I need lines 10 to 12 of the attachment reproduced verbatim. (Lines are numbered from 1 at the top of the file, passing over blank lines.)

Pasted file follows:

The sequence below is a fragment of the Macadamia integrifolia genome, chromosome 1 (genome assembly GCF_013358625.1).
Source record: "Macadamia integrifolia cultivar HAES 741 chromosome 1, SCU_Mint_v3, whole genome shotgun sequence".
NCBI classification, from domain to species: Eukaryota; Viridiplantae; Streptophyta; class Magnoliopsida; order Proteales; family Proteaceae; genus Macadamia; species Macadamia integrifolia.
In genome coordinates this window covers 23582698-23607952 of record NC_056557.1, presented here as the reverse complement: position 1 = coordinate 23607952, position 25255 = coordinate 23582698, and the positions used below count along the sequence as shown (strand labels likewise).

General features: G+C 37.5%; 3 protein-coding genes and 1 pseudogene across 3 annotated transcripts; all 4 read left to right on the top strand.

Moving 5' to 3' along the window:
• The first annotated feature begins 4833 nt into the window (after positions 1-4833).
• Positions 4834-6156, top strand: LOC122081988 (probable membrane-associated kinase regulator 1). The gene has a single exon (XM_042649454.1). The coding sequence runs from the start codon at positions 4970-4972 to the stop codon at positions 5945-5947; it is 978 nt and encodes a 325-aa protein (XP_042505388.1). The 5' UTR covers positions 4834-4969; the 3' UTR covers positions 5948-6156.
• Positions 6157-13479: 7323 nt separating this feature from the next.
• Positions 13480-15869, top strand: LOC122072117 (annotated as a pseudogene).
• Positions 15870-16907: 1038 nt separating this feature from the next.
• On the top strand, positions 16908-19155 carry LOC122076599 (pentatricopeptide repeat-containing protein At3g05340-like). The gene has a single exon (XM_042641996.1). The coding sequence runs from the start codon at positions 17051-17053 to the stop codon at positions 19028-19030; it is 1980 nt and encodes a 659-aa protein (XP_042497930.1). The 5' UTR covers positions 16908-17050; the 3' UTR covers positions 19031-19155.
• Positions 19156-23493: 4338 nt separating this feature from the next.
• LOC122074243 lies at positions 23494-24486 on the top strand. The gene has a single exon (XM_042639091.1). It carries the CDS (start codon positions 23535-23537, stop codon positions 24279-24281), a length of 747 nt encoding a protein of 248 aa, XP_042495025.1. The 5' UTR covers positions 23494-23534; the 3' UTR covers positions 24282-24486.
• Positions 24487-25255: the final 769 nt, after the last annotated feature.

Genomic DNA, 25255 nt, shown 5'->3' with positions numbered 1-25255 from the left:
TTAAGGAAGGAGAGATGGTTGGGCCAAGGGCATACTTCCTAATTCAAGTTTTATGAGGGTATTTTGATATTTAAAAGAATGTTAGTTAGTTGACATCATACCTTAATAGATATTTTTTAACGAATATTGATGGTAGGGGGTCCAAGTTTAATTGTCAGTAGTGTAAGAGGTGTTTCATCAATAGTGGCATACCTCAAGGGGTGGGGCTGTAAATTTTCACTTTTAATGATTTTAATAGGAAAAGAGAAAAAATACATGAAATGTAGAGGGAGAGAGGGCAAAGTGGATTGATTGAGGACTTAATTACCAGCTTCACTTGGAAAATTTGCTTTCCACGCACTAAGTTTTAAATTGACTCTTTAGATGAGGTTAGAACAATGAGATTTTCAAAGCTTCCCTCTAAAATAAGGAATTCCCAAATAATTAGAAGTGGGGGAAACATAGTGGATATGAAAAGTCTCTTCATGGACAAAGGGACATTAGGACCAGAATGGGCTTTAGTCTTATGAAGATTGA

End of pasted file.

• Positions 13480-15869, top strand: LOC122072117 (annotated as a pseudogene).
• Positions 15870-16907: 1038 nt separating this feature from the next.
• On the top strand, positions 16908-19155 carry LOC122076599 (pentatricopeptide repeat-containing protein At3g05340-like). The gene has a single exon (XM_042641996.1). The coding sequence runs from the start codon at positions 17051-17053 to the stop codon at positions 19028-19030; it is 1980 nt and encodes a 659-aa protein (XP_042497930.1). The 5' UTR covers positions 16908-17050; the 3' UTR covers positions 19031-19155.